As the COVID-19 outbreak continues to threaten global supply chains, at least one segment of the logistics industry is maintaining a positive outlook: real estate. Although sure to feel negative effects in the short term, logistics real estate is likely to prove resilient in the longer term and generate positive demand via rising inventory levels and accelerating e-commerce adoption, according to a March study by logistics real estate firm Prologis.
But there will be pain before the gain. COVID-19, the respiratory illness that began in China and is now a global pandemic, has slowed manufacturing activity in China and stalled cargo shipments from the region. In a March 6 presentation, executives from supply chain software firm Resilinc reported a 20% drop in ocean traffic from China since the outbreak began and noted that many ships are leaving the region only partially full—in some cases at 20% to 35% capacity. U.S. ports are feeling the effects of the situation; the Port of Oakland reported a 9% drop in February imports Friday, citing the effects of COVID-19 on manufacturing and the supply chain.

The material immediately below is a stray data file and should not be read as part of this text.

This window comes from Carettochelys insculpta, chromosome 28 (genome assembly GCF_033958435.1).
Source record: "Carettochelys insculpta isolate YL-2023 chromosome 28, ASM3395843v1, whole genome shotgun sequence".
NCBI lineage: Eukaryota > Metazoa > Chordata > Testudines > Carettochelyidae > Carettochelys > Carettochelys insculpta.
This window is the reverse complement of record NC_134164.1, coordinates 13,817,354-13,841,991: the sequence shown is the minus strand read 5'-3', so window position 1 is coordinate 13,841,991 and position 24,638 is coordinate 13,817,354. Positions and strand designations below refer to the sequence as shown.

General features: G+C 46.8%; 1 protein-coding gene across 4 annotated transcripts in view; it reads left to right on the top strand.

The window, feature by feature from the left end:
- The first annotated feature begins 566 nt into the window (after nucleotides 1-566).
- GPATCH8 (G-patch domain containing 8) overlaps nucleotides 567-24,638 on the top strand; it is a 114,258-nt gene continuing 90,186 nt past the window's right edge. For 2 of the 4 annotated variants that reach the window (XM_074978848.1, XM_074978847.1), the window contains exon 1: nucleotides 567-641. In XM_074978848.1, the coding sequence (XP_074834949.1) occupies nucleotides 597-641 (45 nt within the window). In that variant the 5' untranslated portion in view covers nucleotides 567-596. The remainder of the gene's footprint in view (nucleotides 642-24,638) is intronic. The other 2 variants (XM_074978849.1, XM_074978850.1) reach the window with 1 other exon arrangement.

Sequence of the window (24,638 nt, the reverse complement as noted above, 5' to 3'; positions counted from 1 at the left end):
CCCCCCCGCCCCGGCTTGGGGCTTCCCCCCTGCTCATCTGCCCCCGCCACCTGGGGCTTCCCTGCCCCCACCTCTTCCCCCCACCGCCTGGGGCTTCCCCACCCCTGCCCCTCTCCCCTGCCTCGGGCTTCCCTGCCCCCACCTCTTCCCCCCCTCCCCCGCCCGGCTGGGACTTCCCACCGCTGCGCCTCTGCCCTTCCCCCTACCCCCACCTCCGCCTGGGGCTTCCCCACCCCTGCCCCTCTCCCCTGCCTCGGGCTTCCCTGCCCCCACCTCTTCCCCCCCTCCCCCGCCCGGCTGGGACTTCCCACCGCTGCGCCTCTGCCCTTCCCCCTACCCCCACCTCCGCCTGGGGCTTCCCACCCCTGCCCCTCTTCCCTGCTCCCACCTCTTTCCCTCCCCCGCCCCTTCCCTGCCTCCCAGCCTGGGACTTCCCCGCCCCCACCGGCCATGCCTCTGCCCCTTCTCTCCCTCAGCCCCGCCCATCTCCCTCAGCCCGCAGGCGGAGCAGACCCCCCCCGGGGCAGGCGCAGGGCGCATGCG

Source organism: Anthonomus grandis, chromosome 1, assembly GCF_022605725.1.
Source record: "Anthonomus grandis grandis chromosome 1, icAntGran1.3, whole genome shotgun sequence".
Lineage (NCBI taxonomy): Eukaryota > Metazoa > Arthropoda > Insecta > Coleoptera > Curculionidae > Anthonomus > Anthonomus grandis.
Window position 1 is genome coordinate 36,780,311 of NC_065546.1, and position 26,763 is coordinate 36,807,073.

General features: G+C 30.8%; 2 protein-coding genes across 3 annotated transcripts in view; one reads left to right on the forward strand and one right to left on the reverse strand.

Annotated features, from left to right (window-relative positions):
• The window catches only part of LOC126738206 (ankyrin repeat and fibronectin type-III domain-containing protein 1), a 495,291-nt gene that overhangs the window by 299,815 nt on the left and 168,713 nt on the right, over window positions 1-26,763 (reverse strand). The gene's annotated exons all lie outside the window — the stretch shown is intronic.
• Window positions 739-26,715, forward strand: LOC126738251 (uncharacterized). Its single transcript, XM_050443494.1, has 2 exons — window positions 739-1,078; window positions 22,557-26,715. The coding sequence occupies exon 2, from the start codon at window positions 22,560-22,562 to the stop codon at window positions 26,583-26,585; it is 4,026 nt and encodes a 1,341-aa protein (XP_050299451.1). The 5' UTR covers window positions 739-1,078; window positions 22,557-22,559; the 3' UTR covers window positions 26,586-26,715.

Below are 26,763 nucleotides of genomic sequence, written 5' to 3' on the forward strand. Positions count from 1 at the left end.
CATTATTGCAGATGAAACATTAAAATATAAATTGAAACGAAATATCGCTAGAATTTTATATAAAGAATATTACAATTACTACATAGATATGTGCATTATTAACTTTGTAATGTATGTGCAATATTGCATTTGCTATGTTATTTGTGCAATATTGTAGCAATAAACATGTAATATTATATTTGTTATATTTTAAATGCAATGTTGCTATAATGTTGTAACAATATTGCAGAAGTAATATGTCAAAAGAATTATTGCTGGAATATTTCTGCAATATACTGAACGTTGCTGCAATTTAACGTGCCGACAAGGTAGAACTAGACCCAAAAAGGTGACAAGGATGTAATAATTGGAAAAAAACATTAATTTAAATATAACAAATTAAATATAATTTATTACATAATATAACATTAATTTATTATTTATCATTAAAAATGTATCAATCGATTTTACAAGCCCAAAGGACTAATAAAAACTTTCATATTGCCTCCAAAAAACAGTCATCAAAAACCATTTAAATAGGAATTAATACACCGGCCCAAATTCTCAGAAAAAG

Such heightened supply chain risks introduce new long-term trends that could boost demand for real estate, however. Prologis says the slower movement of goods will lead to a shortage of activity in logistics real estate in the near term followed by a replenishment surge later on. Rising demand for e-commerce and increasing diversification of manufacturing locations may also affect the outlook.
Read the complete article from Victoria Kickham at Supply Chain Quarterly>>